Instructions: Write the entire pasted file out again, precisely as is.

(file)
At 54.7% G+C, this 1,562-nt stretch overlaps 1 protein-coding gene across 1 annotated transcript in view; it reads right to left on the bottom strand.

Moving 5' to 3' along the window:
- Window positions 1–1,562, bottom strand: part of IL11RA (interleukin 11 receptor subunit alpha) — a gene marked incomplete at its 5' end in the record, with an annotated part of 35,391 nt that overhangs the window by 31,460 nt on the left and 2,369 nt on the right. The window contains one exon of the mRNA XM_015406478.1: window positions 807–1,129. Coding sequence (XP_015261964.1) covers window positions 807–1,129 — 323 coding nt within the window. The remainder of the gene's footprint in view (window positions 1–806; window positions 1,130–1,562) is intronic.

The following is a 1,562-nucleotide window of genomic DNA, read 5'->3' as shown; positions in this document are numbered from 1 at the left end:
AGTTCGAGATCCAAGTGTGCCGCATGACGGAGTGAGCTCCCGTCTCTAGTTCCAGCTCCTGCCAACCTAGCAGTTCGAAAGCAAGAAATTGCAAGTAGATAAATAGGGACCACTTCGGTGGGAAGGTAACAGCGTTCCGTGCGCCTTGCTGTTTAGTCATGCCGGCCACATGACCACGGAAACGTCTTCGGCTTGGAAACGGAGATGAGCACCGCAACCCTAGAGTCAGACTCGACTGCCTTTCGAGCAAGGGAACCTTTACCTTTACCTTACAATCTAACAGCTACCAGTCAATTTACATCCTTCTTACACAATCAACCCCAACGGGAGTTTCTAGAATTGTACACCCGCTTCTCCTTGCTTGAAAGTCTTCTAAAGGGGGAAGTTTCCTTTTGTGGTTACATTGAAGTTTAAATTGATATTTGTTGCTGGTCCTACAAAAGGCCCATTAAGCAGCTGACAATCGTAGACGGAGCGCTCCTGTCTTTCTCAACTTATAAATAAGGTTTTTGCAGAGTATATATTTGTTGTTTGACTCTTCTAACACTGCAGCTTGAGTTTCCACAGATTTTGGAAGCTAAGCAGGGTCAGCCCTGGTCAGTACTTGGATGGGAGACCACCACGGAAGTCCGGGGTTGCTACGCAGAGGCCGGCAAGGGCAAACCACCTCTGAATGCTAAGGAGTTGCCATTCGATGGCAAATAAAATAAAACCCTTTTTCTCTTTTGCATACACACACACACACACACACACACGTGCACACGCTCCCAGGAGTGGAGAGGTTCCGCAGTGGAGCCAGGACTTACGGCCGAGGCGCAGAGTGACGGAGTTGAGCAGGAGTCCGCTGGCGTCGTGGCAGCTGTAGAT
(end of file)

At 54.7% G+C, this 1,562-nt stretch overlaps 1 protein-coding gene across 1 annotated transcript in view; it reads right to left on the bottom strand.

Moving 5' to 3' along the window:
- Window positions 1–1,562, bottom strand: part of IL11RA (interleukin 11 receptor subunit alpha) — a gene marked incomplete at its 5' end in the record, with an annotated part of 35,391 nt that overhangs the window by 31,460 nt on the left and 2,369 nt on the right. The window contains one exon of the mRNA XM_015406478.1: window positions 807–1,129. Coding sequence (XP_015261964.1) covers window positions 807–1,129 — 323 coding nt within the window. The remainder of the gene's footprint in view (window positions 1–806; window positions 1,130–1,562) is intronic.

The following is a 1,562-nucleotide window of genomic DNA, read 5'->3' as shown; positions in this document are numbered from 1 at the left end:
AGTTCGAGATCCAAGTGTGCCGCATGACGGAGTGAGCTCCCGTCTCTAGTTCCAGCTCCTGCCAACCTAGCAGTTCGAAAGCAAGAAATTGCAAGTAGATAAATAGGGACCACTTCGGTGGGAAGGTAACAGCGTTCCGTGCGCCTTGCTGTTTAGTCATGCCGGCCACATGACCACGGAAACGTCTTCGGCTTGGAAACGGAGATGAGCACCGCAACCCTAGAGTCAGACTCGACTGCCTTTCGAGCAAGGGAACCTTTACCTTTACCTTACAATCTAACAGCTACCAGTCAATTTACATCCTTCTTACACAATCAACCCCAACGGGAGTTTCTAGAATTGTACACCCGCTTCTCCTTGCTTGAAAGTCTTCTAAAGGGGGAAGTTTCCTTTTGTGGTTACATTGAAGTTTAAATTGATATTTGTTGCTGGTCCTACAAAAGGCCCATTAAGCAGCTGACAATCGTAGACGGAGCGCTCCTGTCTTTCTCAACTTATAAATAAGGTTTTTGCAGAGTATATATTTGTTGTTTGACTCTTCTAACACTGCAGCTTGAGTTTCCACAGATTTTGGAAGCTAAGCAGGGTCAGCCCTGGTCAGTACTTGGATGGGAGACCACCACGGAAGTCCGGGGTTGCTACGCAGAGGCCGGCAAGGGCAAACCACCTCTGAATGCTAAGGAGTTGCCATTCGATGGCAAATAAAATAAAACCCTTTTTCTCTTTTGCATACACACACACACACACACACACACGTGCACACGCTCCCAGGAGTGGAGAGGTTCCGCAGTGGAGCCAGGACTTACGGCCGAGGCGCAGAGTGACGGAGTTGAGCAGGAGTCCGCTGGCGTCGTGGCAGCTGTAGAT